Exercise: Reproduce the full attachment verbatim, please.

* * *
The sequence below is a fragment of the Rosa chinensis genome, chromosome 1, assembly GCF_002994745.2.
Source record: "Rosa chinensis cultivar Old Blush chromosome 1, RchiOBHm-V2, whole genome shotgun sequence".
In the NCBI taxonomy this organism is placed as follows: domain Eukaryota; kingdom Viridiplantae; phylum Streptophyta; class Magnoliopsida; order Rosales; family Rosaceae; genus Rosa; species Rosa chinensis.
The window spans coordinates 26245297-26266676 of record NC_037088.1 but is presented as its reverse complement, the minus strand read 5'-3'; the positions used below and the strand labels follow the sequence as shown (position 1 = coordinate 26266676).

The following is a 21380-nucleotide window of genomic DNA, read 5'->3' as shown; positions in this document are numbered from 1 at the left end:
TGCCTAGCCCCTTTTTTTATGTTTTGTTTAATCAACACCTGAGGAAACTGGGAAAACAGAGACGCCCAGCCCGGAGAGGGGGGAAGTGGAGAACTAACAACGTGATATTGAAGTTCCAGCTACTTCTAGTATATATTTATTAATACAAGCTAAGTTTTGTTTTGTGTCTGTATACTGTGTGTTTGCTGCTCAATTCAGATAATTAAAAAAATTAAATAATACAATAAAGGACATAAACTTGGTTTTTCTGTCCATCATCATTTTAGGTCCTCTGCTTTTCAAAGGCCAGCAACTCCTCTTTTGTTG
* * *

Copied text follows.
The sequence below is a fragment of the Rosa chinensis genome, chromosome 1, assembly GCF_002994745.2.
Source record: "Rosa chinensis cultivar Old Blush chromosome 1, RchiOBHm-V2, whole genome shotgun sequence".
In the NCBI taxonomy this organism is placed as follows: domain Eukaryota; kingdom Viridiplantae; phylum Streptophyta; class Magnoliopsida; order Rosales; family Rosaceae; genus Rosa; species Rosa chinensis.
The window spans coordinates 26245297-26266676 of record NC_037088.1 but is presented as its reverse complement, the minus strand read 5'-3'; the positions used below and the strand labels follow the sequence as shown (position 1 = coordinate 26266676).

The following is a 21380-nucleotide window of genomic DNA, read 5'->3' as shown; positions in this document are numbered from 1 at the left end:
TGCCTAGCCCCTTTTTTTATGTTTTGTTTAATCAACACCTGAGGAAACTGGGAAAACAGAGACGCCCAGCCCGGAGAGGGGGGAAGTGGAGAACTAACAACGTGATATTGAAGTTCCAGCTACTTCTAGTATATATTTATTAATACAAGCTAAGTTTTGTTTTGTGTCTGTATACTGTGTGTTTGCTGCTCAATTCAGATAATTAAAAAAATTAAATAATACAATAAAGGACATAAACTTGGTTTTTCTGTCCATCATCATTTTAGGTCCTCTGCTTTTCAAAGGCCAGCAACTCCTCTTTTGTTG